Robert Browning's "My Last Duchess" does not rely heavily on metaphors. It is rather a monologue delivered by the speaker describing a painting of his wife and his wife as a person when she was still living. The painting can be said to symbolize the wife, the...
Robert Browning's "My Last Duchess" does not rely heavily on metaphors. It is rather a monologue delivered by the speaker describing a painting of his wife and his wife as a person when she was still living. The painting can be said to symbolize the wife, the last duchess. There are a few metaphors sprinkled throughout the poem, though, as the speaker paints a verbal portrait of his former wife.
When the speaker says in lines 1-2 "That’s my last Duchess painted on the wall, / Looking as if she were alive," his choice of words could be considered metaphorical. The duchess herself is not literally on the wall; rather, this is a painting or a likeness of her, which stands in for her throughout the poem. One of the few metaphors in the poem is the "spot of joy" referenced by the speaker. The speaker suggests that most people wonder what exactly makes his lady smile and appear happy in the painting. He replies to this anticipated question,
Sir, ’twas not
Her husband’s presence only, called that spot
Of joy into the Duchess’ cheek
The duchess's rosy colored cheek metaphorically represents her pleasure, which her husband believes could be the result of any number of things. He seems jealous that it is not only himself who gives her joy. The speaker goes on to quote the artist and some of the compliments the artist may have paid the duchess while painting her. He credits these with the "spot of joy," which is referenced a second time:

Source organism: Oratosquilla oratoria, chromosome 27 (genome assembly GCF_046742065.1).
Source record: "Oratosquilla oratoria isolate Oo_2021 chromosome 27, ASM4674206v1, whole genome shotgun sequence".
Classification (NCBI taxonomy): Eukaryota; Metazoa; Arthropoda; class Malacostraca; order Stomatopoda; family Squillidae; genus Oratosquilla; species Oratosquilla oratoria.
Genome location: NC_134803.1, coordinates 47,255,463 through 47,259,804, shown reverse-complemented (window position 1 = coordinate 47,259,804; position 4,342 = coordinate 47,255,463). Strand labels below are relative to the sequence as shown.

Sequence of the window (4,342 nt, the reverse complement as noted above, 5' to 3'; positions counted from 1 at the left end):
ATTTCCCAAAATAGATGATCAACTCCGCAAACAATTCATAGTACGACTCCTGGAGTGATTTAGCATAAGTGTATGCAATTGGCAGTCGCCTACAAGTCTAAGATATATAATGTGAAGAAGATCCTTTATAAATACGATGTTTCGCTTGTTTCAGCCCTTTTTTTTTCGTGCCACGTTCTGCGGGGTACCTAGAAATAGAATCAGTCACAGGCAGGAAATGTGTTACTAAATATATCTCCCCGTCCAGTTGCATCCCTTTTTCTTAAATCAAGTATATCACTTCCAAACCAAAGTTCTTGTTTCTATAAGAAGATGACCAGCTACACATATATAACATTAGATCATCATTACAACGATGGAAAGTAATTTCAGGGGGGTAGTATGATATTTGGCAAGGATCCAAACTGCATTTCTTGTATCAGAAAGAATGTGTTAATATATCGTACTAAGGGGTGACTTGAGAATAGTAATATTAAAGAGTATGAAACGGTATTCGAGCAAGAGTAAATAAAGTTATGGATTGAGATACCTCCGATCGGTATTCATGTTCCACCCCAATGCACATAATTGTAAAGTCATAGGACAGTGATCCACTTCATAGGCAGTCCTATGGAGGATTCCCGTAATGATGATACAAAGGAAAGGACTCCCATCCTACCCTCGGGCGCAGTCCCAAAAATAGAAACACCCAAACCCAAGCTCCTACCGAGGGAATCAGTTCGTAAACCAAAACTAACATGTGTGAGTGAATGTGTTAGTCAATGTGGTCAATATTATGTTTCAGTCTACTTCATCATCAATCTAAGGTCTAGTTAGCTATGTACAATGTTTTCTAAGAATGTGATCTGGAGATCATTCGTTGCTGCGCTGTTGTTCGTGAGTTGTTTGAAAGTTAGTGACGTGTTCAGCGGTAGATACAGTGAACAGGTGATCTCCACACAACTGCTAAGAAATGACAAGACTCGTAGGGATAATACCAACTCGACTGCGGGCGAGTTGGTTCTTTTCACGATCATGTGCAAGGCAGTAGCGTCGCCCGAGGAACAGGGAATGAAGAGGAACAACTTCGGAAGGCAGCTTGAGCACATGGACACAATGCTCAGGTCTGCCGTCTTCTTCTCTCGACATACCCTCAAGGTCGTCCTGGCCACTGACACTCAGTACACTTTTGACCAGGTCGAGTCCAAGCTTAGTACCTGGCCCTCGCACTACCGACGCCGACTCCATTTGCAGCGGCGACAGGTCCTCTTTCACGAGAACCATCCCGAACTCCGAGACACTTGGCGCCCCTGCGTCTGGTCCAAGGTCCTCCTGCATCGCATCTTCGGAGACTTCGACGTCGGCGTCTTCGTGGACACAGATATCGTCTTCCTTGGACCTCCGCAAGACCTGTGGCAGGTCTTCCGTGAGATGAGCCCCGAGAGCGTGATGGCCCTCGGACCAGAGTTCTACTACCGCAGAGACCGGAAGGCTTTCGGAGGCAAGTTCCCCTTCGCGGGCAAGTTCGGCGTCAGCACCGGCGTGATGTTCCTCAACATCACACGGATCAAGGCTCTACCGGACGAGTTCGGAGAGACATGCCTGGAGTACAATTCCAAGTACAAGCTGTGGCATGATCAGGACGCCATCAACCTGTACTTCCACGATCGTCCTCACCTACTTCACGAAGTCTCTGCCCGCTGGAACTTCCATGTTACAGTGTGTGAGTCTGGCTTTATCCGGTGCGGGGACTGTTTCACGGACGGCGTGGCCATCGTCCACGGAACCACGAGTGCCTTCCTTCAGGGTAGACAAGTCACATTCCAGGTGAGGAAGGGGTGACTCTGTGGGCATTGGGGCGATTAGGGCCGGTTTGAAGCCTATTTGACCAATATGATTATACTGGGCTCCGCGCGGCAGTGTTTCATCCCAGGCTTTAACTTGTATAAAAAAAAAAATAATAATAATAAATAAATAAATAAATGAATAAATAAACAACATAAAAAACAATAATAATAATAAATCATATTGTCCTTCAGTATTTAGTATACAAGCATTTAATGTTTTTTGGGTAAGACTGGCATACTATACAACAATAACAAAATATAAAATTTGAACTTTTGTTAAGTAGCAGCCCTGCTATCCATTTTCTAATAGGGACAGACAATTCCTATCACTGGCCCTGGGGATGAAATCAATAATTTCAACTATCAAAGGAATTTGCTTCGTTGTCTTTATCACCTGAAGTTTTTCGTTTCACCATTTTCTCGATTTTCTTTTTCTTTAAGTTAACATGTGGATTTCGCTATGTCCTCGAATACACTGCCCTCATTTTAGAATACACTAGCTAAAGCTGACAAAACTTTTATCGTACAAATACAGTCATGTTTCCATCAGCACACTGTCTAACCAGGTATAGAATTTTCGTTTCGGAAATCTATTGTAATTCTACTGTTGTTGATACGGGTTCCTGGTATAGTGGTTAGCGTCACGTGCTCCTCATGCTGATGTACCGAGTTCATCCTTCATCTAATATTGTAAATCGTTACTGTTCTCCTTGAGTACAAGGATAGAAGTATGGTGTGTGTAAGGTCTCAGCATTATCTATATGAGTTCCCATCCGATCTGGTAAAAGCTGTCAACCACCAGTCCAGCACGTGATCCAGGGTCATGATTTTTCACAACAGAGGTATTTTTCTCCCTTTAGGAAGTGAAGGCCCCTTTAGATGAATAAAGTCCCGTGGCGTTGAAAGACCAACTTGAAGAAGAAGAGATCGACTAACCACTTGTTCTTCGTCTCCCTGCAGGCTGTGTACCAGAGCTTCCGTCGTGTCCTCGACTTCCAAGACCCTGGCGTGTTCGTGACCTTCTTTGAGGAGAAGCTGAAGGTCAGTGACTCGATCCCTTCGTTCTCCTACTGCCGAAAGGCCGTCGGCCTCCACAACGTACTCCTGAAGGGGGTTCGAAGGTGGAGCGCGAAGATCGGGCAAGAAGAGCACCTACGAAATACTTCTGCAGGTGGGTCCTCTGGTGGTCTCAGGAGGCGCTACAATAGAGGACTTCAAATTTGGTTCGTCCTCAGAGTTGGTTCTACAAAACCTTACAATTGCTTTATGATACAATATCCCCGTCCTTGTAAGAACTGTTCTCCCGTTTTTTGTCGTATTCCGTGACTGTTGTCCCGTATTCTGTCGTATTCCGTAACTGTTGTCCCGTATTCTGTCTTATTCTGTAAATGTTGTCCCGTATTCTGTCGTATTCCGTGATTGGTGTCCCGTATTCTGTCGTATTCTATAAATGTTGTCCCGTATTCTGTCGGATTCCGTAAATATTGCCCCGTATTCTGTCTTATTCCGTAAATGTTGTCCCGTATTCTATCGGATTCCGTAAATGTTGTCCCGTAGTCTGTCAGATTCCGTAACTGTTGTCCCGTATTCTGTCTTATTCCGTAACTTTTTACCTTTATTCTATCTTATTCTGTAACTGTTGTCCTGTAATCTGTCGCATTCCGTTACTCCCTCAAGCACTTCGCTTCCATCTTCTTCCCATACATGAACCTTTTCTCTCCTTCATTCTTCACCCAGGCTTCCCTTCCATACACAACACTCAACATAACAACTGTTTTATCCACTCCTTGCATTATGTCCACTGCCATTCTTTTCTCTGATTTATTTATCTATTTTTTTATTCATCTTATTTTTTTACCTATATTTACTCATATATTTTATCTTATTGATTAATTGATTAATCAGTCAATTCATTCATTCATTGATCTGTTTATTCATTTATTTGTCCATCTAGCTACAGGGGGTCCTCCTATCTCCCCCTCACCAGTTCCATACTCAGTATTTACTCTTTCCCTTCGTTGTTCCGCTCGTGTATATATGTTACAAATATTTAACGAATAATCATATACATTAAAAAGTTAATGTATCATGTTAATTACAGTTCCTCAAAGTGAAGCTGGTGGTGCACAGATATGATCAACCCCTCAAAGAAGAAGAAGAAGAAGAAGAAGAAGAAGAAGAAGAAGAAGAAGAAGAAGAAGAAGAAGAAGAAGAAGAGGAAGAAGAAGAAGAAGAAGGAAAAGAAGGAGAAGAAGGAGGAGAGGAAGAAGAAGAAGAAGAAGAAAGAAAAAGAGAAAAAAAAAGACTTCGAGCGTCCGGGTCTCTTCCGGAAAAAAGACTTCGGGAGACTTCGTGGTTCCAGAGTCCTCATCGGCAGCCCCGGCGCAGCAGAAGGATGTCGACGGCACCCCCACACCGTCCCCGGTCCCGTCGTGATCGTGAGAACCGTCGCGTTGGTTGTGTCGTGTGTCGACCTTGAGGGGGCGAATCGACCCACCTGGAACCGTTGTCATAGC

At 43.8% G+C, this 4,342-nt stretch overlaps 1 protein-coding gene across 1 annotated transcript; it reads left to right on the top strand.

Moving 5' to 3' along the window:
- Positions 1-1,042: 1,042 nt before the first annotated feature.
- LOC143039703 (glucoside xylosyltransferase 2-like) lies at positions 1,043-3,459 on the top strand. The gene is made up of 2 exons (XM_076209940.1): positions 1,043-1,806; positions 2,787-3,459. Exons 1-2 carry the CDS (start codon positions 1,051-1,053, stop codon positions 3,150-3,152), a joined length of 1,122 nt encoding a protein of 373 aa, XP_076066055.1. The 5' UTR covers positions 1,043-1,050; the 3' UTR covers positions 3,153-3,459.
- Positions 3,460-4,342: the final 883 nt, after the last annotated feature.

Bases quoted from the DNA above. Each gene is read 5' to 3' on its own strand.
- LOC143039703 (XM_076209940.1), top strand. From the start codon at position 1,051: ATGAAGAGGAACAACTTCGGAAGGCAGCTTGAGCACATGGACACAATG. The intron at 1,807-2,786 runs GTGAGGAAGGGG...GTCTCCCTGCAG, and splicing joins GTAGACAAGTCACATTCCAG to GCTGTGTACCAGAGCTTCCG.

Was courtesy, she thought, and cause enough
For calling up that spot of joy.
The speaker believes that his wife is "too easily impressed" and will blush with pleasure at any small word or gesture of kindness or politeness.
The speaker's jealousy emerges again, even more obviously, when he compares the duchess's reactions to his own love and attention to any number of other gifts she's given by any "officious fool." He relates,
She thanked men—good! but thanked
Somehow—I know not how—as if she ranked
My gift of a nine-hundred-years-old name
With anybody’s gift.
The speaker is offended that the duchess seems no more loyal to or impressed by his attentions than any others paid to her. The metaphor
here is the "gift of a nine-hundred-years-old name," which is a more abstract, figurative way to describe their marriage. In marrying her, he gives her his family's name, which is quite old and renowned apparently, and history. The name represents their union and her inclusion in that storied family history. However, he is disappointed that she does not rank it above the gifts of others, when he clearly sees it as superior to all others.